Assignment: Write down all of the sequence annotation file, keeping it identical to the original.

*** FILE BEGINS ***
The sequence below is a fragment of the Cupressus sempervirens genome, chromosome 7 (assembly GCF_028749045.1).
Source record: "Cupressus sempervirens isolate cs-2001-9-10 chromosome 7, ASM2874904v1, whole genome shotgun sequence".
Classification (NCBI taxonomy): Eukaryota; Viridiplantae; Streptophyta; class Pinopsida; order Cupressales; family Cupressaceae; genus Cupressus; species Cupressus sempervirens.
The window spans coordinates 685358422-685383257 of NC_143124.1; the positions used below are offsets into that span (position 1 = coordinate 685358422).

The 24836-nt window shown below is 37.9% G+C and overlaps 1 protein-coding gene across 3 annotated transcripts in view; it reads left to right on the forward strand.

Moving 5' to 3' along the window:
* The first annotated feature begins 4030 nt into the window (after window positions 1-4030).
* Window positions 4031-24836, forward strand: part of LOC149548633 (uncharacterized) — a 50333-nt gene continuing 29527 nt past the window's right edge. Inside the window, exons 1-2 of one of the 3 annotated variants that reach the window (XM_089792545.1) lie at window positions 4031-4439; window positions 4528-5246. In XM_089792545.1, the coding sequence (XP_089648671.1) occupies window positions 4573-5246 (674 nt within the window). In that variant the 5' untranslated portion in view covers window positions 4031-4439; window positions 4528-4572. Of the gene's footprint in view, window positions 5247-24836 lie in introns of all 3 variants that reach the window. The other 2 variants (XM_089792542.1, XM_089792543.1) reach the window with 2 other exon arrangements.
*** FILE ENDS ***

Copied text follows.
The sequence below is a fragment of the Cupressus sempervirens genome, chromosome 7 (assembly GCF_028749045.1).
Source record: "Cupressus sempervirens isolate cs-2001-9-10 chromosome 7, ASM2874904v1, whole genome shotgun sequence".
Classification (NCBI taxonomy): Eukaryota; Viridiplantae; Streptophyta; class Pinopsida; order Cupressales; family Cupressaceae; genus Cupressus; species Cupressus sempervirens.
The window spans coordinates 685358422-685383257 of NC_143124.1; the positions used below are offsets into that span (position 1 = coordinate 685358422).

The 24836-nt window shown below is 37.9% G+C and overlaps 1 protein-coding gene across 3 annotated transcripts in view; it reads left to right on the forward strand.

Moving 5' to 3' along the window:
* The first annotated feature begins 4030 nt into the window (after window positions 1-4030).
* Window positions 4031-24836, forward strand: part of LOC149548633 (uncharacterized) — a 50333-nt gene continuing 29527 nt past the window's right edge. Inside the window, exons 1-2 of one of the 3 annotated variants that reach the window (XM_089792545.1) lie at window positions 4031-4439; window positions 4528-5246. In XM_089792545.1, the coding sequence (XP_089648671.1) occupies window positions 4573-5246 (674 nt within the window). In that variant the 5' untranslated portion in view covers window positions 4031-4439; window positions 4528-4572. Of the gene's footprint in view, window positions 5247-24836 lie in introns of all 3 variants that reach the window. The other 2 variants (XM_089792542.1, XM_089792543.1) reach the window with 2 other exon arrangements.